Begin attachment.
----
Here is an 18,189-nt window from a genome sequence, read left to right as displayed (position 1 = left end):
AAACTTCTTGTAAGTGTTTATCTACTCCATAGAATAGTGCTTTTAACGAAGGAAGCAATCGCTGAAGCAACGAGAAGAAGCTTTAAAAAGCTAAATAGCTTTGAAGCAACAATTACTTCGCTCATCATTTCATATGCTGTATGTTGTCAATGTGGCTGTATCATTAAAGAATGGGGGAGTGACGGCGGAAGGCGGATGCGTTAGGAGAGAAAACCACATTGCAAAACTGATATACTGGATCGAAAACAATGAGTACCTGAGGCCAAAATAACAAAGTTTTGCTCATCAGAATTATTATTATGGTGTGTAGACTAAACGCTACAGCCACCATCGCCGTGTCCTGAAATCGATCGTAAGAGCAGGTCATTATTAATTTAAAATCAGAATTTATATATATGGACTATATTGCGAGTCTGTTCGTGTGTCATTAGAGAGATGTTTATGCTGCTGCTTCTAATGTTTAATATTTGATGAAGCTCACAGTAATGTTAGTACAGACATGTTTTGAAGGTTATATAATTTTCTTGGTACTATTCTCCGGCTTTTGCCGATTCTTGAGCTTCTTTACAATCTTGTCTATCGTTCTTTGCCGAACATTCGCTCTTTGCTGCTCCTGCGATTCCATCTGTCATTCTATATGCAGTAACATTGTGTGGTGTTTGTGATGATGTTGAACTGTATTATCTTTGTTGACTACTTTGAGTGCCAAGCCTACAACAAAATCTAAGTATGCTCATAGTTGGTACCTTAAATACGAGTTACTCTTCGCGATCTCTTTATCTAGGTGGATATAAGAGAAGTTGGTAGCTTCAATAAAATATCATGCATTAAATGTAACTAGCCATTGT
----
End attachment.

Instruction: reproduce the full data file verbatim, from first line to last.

Here is an 18,189-nt window from a genome sequence, read left to right as displayed (position 1 = left end):
AAACTTCTTGTAAGTGTTTATCTACTCCATAGAATAGTGCTTTTAACGAAGGAAGCAATCGCTGAAGCAACGAGAAGAAGCTTTAAAAAGCTAAATAGCTTTGAAGCAACAATTACTTCGCTCATCATTTCATATGCTGTATGTTGTCAATGTGGCTGTATCATTAAAGAATGGGGGAGTGACGGCGGAAGGCGGATGCGTTAGGAGAGAAAACCACATTGCAAAACTGATATACTGGATCGAAAACAATGAGTACCTGAGGCCAAAATAACAAAGTTTTGCTCATCAGAATTATTATTATGGTGTGTAGACTAAACGCTACAGCCACCATCGCCGTGTCCTGAAATCGATCGTAAGAGCAGGTCATTATTAATTTAAAATCAGAATTTATATATATGGACTATATTGCGAGTCTGTTCGTGTGTCATTAGAGAGATGTTTATGCTGCTGCTTCTAATGTTTAATATTTGATGAAGCTCACAGTAATGTTAGTACAGACATGTTTTGAAGGTTATATAATTTTCTTGGTACTATTCTCCGGCTTTTGCCGATTCTTGAGCTTCTTTACAATCTTGTCTATCGTTCTTTGCCGAACATTCGCTCTTTGCTGCTCCTGCGATTCCATCTGTCATTCTATATGCAGTAACATTGTGTGGTGTTTGTGATGATGTTGAACTGTATTATCTTTGTTGACTACTTTGAGTGCCAAGCCTACAACAAAATCTAAGTATGCTCATAGTTGGTACCTTAAATACGAGTTACTCTTCGCGATCTCTTTATCTAGGTGGATATAAGAGAAGTTGGTAGCTTCAATAAAATATCATGCATTAAATGTAACTAGCCATTGT